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Owner: pdugger76
Created: Jun 13, 2019
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Video Game Survey Data Project Report
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The purpose of the survey designed by group two (2) was to examine the habits related to cellular phone video game usage of the average American.  The population that the group members were able to obtain a sample from consisted of family, friends, and co-workers with ages ranging from thirteen (13) to ninety-eight (98).  Collection of survey data was obtained in person and by utilizing social media platforms (i.e., Facebook) – a convenience sample.  All responses were given on a voluntary basis and all respondent’s identifying information was held confidential.  The following questions were included in our survey:

1.Do you play video games on your cell phone? Circle one: yes no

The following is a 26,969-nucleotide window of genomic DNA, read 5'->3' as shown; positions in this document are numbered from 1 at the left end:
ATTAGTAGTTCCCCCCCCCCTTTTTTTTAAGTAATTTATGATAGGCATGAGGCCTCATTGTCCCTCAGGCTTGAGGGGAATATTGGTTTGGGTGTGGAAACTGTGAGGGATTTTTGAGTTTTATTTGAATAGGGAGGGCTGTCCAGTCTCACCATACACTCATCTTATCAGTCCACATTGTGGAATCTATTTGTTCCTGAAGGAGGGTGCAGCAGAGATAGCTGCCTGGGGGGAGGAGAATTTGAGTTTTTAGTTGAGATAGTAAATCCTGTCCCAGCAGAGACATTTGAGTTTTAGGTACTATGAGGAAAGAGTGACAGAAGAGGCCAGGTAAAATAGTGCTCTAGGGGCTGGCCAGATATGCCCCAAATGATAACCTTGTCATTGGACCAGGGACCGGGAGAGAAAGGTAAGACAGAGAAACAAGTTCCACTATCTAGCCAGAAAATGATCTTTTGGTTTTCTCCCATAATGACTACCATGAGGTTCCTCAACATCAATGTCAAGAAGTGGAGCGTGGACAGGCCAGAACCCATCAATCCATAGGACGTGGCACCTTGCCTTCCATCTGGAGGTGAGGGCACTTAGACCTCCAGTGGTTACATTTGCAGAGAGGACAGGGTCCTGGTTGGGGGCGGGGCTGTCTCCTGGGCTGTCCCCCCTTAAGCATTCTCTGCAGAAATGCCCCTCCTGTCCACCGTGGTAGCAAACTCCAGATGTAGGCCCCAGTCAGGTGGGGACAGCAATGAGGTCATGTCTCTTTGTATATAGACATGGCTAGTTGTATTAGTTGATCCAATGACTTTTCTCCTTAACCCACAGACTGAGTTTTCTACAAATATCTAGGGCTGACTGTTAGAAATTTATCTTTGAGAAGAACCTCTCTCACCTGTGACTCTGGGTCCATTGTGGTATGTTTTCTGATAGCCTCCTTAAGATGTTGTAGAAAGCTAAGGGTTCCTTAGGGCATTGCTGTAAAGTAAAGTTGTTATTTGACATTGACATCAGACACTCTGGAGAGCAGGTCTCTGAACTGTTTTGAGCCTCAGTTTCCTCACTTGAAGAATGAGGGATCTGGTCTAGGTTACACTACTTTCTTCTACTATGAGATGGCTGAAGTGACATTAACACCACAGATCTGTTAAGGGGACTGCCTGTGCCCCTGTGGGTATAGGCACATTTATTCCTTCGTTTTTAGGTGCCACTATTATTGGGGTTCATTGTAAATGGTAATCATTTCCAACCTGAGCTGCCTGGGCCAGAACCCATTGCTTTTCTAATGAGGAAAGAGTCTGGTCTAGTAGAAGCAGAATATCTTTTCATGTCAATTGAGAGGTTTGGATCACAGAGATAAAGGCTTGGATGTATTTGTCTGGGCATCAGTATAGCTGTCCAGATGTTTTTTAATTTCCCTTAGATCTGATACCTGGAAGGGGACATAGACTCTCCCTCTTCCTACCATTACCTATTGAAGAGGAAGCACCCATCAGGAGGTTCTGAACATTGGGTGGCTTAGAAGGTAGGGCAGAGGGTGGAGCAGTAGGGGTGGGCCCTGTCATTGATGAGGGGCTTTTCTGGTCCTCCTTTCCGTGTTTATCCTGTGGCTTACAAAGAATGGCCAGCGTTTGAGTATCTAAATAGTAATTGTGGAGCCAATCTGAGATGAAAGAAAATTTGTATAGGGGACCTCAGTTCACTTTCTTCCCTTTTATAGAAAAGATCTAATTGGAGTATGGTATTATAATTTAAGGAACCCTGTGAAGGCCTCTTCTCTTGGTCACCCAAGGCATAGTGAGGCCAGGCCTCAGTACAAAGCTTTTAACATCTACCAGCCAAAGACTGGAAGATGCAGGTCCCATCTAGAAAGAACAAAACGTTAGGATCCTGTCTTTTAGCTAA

2.What type of game do you usually play? Select one category: 







      I do not play video games on my phone.

3.How many hours a week do you spend playing video games on your cell phone?

4.What is your age in years?

Looking at a Categorical Variable

The pie chart that follows represents the responses for the multiple categorical survey question “What type of game do you usually play?” 

Result 1: Pie Chart of Video Games Played by Category   [Info]
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According to the visual representation in the pie graph and data, the mass of the survey respondents do not play video games on their cellphone (33.33%) followed closely by the puzzle category (32.52%).  The “other” category was the next highest with 9.76% of respondents.  There was a three-way tie (7.32%) among the action/adventure, strategy, and sports categories.  The least popular type of video game category among the survey respondents was role-playing (2.44%).

In order to see if there was a difference between the two categories, “does not play” and those that do engage in playing cellular phone games, the bar plot can be examined below for further insight. 

Result 2: Bar Plot of Gamers (All-Categories) Versus Non-Gamers   [Info]